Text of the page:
A debate over terrorism, security and the rule of law broke out on Tuesday as the presidential campaigns of Sens. John McCain and Barack Obama exchanged pointed salvos over who could best keep the nation safe.
The eruption began when John McCain's top foreign policy and national security adviser, Randy Scheunemann, said in a conference call with reporters that Obama was displaying a "Sept. 10 mind-set" about how best to fight terrorism.
Obama brushed off the criticism aboard his campaign plane and questioned the McCain campaign's standing to debate anti-terrorism policy. "These are the same guys who helped to engineer the distraction of the war in Iraq at a time when we could've pinned down the people who actually committed 9/11," he said.
The debate began last week when the Supreme Court ruled that the detainees at Guantanamo Bay have the right to challenge their detention in federal court. Obama praised the court's decision as a return to the rule of law, while McCain excoriated it, saying that it could make America less safe.
The latest battle began when McCain's advisers held a conference call to attack Obama for comments he made in an interview with ABC News in which he said that he believed that "we can track terrorists, we can crack down on threats against the United States, but we can do so within the constraints of our Constitution," and noted that the United States had been able to arrest, try and jail the culprits in the 1993 World Trade Center bombing.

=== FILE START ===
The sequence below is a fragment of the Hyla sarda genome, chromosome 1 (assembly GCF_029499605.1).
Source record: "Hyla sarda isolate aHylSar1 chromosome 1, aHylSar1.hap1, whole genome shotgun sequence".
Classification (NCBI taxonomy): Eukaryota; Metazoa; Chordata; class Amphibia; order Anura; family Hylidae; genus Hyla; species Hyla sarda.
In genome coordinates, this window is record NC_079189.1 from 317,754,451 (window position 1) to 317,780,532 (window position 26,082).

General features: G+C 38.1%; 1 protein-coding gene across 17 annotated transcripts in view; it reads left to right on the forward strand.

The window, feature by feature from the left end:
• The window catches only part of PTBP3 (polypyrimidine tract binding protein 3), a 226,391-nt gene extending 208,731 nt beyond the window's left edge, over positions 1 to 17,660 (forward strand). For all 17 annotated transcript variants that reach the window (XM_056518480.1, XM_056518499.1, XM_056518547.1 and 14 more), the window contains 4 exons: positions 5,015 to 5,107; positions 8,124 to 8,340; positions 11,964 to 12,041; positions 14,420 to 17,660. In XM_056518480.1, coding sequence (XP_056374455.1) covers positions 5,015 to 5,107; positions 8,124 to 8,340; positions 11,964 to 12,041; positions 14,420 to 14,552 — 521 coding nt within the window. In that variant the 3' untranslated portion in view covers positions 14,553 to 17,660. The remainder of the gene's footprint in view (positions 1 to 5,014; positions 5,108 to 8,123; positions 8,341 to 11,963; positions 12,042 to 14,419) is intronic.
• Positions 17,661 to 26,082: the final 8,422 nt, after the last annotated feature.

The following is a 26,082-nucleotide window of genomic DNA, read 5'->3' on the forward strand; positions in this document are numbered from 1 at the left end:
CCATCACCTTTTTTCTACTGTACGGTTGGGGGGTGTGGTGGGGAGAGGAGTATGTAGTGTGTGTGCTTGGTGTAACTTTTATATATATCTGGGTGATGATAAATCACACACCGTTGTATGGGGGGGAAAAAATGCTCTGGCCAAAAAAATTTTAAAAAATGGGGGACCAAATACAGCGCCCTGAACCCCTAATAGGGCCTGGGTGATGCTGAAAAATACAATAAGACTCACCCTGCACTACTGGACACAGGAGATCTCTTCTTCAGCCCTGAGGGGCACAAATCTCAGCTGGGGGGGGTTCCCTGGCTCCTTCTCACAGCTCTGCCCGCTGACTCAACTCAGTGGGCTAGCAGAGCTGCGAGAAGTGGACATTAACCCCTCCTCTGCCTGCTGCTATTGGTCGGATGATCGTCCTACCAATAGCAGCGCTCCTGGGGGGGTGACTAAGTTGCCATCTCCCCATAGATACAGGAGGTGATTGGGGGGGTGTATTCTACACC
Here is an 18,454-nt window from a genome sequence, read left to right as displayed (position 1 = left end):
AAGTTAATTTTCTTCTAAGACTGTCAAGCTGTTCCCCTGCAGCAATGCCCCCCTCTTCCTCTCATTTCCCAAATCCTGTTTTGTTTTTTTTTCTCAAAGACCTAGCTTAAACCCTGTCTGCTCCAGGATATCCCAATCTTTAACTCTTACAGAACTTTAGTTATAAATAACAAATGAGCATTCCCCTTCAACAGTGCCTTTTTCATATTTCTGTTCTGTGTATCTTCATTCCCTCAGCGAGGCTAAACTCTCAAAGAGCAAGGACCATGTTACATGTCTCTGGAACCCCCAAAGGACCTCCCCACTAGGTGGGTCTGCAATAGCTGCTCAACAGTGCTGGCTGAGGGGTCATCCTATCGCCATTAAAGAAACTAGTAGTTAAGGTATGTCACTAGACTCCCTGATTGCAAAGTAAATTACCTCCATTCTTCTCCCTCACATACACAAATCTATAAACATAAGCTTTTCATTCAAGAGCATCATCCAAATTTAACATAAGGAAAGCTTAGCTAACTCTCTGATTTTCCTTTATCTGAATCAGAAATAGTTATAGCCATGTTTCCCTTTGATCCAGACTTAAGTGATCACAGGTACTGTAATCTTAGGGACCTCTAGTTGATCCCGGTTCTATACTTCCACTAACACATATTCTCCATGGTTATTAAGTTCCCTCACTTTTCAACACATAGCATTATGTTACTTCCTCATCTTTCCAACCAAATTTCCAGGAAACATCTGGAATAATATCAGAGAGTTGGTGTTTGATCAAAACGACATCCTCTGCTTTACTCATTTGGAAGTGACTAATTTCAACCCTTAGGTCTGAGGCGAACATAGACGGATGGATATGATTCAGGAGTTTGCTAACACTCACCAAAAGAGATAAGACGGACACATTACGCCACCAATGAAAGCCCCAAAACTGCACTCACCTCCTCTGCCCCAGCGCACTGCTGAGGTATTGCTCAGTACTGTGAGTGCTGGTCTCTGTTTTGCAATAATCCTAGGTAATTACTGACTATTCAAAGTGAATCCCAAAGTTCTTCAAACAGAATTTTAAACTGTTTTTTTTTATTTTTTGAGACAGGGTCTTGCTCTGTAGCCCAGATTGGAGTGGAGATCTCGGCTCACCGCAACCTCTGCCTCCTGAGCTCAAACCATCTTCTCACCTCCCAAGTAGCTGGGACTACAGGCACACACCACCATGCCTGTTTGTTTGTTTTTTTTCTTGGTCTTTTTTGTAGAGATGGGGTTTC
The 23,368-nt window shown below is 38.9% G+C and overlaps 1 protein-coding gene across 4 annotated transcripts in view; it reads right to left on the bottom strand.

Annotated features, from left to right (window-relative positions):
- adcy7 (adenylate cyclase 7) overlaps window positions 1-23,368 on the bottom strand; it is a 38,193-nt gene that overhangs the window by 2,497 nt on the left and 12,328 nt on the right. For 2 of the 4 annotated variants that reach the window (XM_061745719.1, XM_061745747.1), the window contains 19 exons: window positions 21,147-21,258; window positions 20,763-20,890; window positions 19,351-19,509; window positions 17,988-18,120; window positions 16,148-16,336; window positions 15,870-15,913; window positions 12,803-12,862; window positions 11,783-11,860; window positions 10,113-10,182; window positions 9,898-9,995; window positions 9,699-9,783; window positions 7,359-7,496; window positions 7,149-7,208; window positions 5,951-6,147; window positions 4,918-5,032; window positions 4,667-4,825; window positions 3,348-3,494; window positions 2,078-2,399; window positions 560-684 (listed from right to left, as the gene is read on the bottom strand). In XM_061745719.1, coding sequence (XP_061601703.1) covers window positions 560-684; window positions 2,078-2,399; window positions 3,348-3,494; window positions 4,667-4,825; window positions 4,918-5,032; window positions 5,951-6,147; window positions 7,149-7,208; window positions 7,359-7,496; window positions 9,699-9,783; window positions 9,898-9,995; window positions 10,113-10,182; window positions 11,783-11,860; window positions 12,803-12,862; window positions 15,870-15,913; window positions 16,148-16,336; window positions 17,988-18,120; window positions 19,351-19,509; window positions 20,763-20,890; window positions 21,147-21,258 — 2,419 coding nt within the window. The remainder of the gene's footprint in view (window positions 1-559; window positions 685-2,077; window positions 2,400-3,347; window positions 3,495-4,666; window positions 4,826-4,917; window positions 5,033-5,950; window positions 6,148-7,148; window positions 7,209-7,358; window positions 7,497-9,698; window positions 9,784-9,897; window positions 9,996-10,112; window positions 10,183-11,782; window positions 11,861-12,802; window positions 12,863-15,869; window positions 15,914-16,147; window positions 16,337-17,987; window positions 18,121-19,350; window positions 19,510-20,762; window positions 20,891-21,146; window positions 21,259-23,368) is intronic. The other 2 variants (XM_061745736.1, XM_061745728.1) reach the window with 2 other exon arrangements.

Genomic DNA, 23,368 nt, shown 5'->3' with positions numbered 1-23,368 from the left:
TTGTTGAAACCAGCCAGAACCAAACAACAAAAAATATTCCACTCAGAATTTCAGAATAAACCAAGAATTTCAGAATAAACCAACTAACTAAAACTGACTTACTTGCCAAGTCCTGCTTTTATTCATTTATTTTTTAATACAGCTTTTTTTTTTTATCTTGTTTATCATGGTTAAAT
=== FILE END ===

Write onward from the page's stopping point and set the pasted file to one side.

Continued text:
"Let's take the example of Guantanamo," Obama said in the interview. "What we know is that, in previous terrorist attacks for example, the first attack against the World Trade Center we were able to arrest those responsible, put them on trial."
The McCain campaign asserted that Obama wanted to go back to treating terrorism as nothing more than a criminal matter, called him naive, and argued that the World Trade Center case was an example of how insufficient that was. "Once again, we have seen that Sen. Obama is a perfect manifestation of a Sept 10 mindset," Scheunemann said on the call.
Obama asserted that the McCain campaign was using fear as a political weapon. "We can abide by due process and abide by basic concepts of rule of law and still crack down on terrorists," Obama said.